Supratherapeutic vancomycin levels after trauma predict acute kidney injury and mortality. The Journal of surgical research Ley, E. J., Liou, D. Z., Singer, M. B., Mirocha, J., Srour, M., Bukur, M., Margulies, D. R., Salim, A. 2013; 184 (1): 501-6


High-dose vancomycin is increasingly prescribed for critically ill trauma patients at risk for methicillin-resistant Staphylococcus aureus pneumonia. Although trauma patients have multiple known risk factors for acute kidney injury (AKI), a link between vancomycin and AKI or mortality has not been established. We hypothesize that high vancomycin trough concentration (VT) after trauma is associated with AKI and increased mortality.This was a retrospective analysis from a single institution Level I trauma center. Data were reviewed for all adult trauma patients who were admitted between 2006 and 2010. Patients were included if they received intravenous vancomycin, had serum creatinine levels before and after vancomycin administration, and had at least one recorded VT. Patients were stratified by VT into four groups: VT1 = 0-10 mg/L, VT2 = 10.1-15 mg/L, VT3 = 15.1-20 mg/L, VT4 >20 mg/L. Multivariable logistic regression was performed to determine the association between VT, AKI, and mortality.Of the 6781 trauma patients reviewed, 263 (3.9%) fit inclusion criteria. Ninety-seven (36.9%) patients developed AKI and 25 (9.5%) died. AKI and mortality increased progressively with VT. Ninety-one patients (34.6%) had troughs >20 mg/L and VT4 was independently associated with AKI (AOR 4.7, P < 0.01) and mortality (AOR 4.8, P = 0.05).AKI is common in trauma patients who receive intravenous vancomycin. A supratherapeutic trough level of >20 mg/L is an independent predictor of AKI and mortality in trauma patients.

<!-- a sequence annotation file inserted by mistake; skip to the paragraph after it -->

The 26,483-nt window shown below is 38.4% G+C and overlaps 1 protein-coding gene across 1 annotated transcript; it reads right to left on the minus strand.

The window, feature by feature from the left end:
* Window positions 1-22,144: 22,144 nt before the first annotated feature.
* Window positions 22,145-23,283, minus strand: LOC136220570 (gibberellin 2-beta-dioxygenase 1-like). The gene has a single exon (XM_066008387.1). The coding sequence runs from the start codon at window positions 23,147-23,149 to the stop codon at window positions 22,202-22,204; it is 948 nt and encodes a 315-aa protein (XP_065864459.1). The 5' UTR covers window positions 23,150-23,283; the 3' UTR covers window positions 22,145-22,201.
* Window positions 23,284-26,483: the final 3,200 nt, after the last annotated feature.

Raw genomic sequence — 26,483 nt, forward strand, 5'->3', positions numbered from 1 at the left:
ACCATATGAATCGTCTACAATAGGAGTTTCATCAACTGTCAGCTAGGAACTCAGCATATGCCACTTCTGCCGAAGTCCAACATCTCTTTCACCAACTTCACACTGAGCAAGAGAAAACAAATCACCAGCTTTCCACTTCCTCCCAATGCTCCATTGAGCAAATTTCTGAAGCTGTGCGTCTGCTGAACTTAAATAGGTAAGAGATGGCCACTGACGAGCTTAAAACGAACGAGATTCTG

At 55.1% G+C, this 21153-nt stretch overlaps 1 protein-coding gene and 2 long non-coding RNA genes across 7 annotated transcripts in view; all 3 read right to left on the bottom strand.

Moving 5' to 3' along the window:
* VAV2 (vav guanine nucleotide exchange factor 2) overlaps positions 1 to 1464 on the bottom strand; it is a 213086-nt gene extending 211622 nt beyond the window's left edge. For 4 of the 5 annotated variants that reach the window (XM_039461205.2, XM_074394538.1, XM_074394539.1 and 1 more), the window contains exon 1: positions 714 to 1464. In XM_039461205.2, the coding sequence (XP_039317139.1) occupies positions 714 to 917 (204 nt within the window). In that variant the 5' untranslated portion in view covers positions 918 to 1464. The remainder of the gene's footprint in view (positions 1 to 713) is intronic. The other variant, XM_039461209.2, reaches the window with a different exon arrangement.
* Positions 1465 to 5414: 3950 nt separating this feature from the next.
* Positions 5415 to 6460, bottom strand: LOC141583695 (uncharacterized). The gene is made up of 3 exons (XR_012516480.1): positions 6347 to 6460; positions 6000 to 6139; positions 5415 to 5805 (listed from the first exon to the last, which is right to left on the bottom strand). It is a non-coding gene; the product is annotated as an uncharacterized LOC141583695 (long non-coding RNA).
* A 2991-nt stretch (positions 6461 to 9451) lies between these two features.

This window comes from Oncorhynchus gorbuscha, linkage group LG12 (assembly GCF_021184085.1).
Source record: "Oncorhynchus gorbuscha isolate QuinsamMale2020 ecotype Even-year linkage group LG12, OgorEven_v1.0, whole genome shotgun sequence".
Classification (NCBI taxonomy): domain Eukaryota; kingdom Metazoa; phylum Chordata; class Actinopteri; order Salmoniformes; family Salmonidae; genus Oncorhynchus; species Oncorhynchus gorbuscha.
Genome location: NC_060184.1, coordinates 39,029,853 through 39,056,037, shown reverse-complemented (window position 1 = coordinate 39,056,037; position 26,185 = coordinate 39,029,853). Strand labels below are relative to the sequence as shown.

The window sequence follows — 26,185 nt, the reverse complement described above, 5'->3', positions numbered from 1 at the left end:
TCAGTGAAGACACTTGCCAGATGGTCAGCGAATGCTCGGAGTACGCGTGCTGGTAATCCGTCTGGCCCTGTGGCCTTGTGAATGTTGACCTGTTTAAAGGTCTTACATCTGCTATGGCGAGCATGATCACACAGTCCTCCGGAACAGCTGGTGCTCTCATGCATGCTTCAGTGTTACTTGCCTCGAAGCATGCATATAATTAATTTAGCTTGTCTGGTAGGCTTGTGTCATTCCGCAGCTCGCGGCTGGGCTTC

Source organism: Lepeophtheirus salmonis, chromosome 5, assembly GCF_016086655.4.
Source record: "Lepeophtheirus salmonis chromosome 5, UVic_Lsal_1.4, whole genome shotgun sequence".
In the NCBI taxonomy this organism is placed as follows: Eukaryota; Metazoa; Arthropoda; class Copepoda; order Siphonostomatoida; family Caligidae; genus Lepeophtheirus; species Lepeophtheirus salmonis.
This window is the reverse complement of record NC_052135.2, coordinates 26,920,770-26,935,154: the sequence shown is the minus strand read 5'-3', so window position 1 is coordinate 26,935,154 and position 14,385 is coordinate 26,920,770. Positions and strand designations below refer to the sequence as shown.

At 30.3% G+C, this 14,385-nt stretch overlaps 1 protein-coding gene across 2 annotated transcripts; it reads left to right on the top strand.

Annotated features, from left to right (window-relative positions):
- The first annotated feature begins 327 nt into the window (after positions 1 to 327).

View details for DOI 10.1016/j.jss.2013.04.047

View details for PubMedID 23731689